"There is no evidence, or inference from other evidence indicating the defendant knew a cartridge was in the firing chamber when the victim was shot," Brady wrote in his ruling.
Brady relied on another accidental shooting death case, State vs. Robinson, to find Charlton did not act recklessly, which is the core element of a manslaughter charge.
But Juab County Attorney Jared Eldridge argues in a motion filed Monday that Charlton did recklessly cause his brother's death, and that the judge erred by focusing on State vs. Robinson.
In 2000, Jose Robinson was drinking beer with his sister-in-law, Christina Galbraith, while Galbraith examined his handgun. Robinson noticed the gun appeared to be jammed, and as he tried to eject the round, the gun accidentally fired and killed Galbraith. Robinson did not stand trial on manslaughter charges, because the judge in that case ruled he was not "reckless."
In Charlton's case, he removed the magazine and cleared any rounds from a gun before showing his younger brother and a friend some firing techniques. Afterwards, he put the magazine back in the gun, but told police he didn't remember charging the gun's chamber with a live round.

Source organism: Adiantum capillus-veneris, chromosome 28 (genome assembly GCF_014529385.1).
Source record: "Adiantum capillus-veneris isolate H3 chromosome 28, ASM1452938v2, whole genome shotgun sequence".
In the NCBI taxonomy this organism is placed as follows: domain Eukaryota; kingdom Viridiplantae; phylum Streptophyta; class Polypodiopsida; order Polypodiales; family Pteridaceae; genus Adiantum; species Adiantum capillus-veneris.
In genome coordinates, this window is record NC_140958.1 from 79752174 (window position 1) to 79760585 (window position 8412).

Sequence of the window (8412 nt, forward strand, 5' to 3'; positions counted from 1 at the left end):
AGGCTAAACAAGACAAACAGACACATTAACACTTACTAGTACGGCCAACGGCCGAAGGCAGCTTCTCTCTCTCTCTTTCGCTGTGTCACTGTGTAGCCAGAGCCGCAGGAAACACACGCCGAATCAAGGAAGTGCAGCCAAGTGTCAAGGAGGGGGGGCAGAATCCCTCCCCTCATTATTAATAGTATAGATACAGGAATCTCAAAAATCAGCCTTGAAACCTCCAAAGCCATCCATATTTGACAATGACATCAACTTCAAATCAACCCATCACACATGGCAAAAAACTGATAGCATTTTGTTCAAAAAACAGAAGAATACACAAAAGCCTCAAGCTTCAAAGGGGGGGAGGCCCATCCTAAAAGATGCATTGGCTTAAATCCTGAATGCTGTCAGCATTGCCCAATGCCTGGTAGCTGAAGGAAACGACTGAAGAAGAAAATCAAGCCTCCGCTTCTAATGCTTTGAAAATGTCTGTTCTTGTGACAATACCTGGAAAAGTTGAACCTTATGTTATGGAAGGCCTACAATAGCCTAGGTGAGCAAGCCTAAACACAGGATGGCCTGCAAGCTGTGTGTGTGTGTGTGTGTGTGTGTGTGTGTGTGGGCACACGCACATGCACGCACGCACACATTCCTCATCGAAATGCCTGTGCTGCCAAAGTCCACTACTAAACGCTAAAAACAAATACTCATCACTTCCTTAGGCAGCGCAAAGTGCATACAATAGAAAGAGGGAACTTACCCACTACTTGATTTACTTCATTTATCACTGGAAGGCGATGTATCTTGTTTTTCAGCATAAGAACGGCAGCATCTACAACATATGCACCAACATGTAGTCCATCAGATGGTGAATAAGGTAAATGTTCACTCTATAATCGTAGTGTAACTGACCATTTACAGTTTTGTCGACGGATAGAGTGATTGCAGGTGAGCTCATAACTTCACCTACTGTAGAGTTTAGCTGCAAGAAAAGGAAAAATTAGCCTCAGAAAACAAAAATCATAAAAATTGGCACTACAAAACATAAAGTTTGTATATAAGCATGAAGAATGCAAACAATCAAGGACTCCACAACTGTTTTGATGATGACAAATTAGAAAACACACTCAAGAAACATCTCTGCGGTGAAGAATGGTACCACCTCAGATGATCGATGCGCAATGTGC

While the trio sat around a campfire later that night, Charlton allegedly told his younger sibling, "You know you're my brother when you can trust me with this," before swinging the gun across his body and somehow firing the weapon, shooting Cameron Charlton in the left temple.
Eldridge argues that Robinson's case differs from Charlton's because Robinson never purposefully pointed a gun at another person.
"In our case, the evidence is that the defendant deliberately pointed the gun with the loaded magazine at his brother's head and pulled the trigger," he wrote. "It is unreasonable to suggest these actions do not pose a grave risk of harm."
Eldridge asked the judge to reconsider his decision, reinstate the manslaughter charge and allow a jury to consider whether Charlton should be convicted.